Figma variables are a feature let you reuse and manage design elements more easily. Instead of manually updating each instance of a design element, you can set a variable, like a color or padding, and apply it across your project.
If you want to make a change, you update the variable, and it automatically updates everywhere it's used. This makes it easier to keep your design, speeds up the design process, and also bridges the gap with developers.
We've recently leveraged Figma variables in three key scenarios to speed up our design process:
1 — Light / dark mode
2 — Localization
3 — Rebranding
Originally, vivenu's website was designed solely for light mode. However, when the client asked for a dark mode option, we efficiently added it by using variable modes to map light-to-dark elements.
Here's a refresher on how to do it:
We first created color primitive variables that would be used as a base for semantic variables. In this case, a primitive variable could be "color-white", whilst semantic variables could be "background-primary" or "text-primary".
By following this approach, we would be able to eventually map "background-primary" to another color without impacting "text-primary".
This approach is practical in contrast with styles, where changing "color-white" would end up impacting both background and text color.
To select multiple variables: Shift
To create subfolder like "Color / Gradient", enter: "[Title] / [Subtitle]"
To duplicate a variable: Shift + Enter
With primitive variables in place, we subsequently created semantic variables based on these primitive variables. The process of creating a variable based on another variable is called aliasing.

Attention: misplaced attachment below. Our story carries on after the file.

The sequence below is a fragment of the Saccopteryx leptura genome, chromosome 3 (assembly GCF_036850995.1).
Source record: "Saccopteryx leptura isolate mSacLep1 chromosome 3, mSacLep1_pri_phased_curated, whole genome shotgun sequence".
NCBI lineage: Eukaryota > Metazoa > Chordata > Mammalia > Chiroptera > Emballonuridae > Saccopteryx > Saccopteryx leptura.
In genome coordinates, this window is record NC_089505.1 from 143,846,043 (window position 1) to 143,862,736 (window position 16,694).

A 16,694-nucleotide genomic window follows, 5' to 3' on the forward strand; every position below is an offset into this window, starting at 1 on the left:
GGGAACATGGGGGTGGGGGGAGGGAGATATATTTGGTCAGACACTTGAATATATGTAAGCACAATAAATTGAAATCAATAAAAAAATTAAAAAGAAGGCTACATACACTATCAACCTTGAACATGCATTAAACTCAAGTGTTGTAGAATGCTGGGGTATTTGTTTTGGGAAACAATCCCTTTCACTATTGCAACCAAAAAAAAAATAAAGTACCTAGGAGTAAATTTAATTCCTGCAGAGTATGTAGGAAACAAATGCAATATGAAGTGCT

Aliasing variables also helps us use semantic naming, making more sense of what is used for what, and sharing a common language with developers.
This was followed by the creation of both light and dark modes.
With both our primitive and semantic variables in place, we didn't want to pollute the process of selecting a color. To reduce noise, we took advantage of scoping, which limits where a certain variable could be picked.
We applied the variables to the relevant UI, so the changes could get reflected when moving from a mode to another mode.
To move from a mode to the other, we either:
1 — Changed the layer of the block itself
2 — Kept the block in auto layer and changed the parent layer
With the setup described, both clients and developers can effortlessly switch between modes in the playground while in Dev mode (CMD+D).
Switching between light and dark modes was easy due to our use of variables. Any settings we made in the playground were automatically applied to the code, and we efficiently exported them using the variables2css plugin.
vivenu's website is also available in German and will expand to more languages. To preview how the site looks in different languages—especially in German, which has long words—we used Text variables for easy language switching.
To save time, we focused on testing a single page with a few blocks of shared content, rather than the entire website.
Instead of manually translating text, we leveraged the Variables Translator plugin to speed up the process.
Using variables can streamline the rebranding process or help when choosing between two or more brand guidelines, allowing for quick demonstrations of different color palettes on the site.
For example, Heavybit requested that we try their new branding on the website. Using methods similar to those we applied for light and dark modes, we were able to display both the old and new brand colors easily.
As of October 2023, Figma doesn't yet allow for font family or font size variables, but it seems these features are planned for future updates.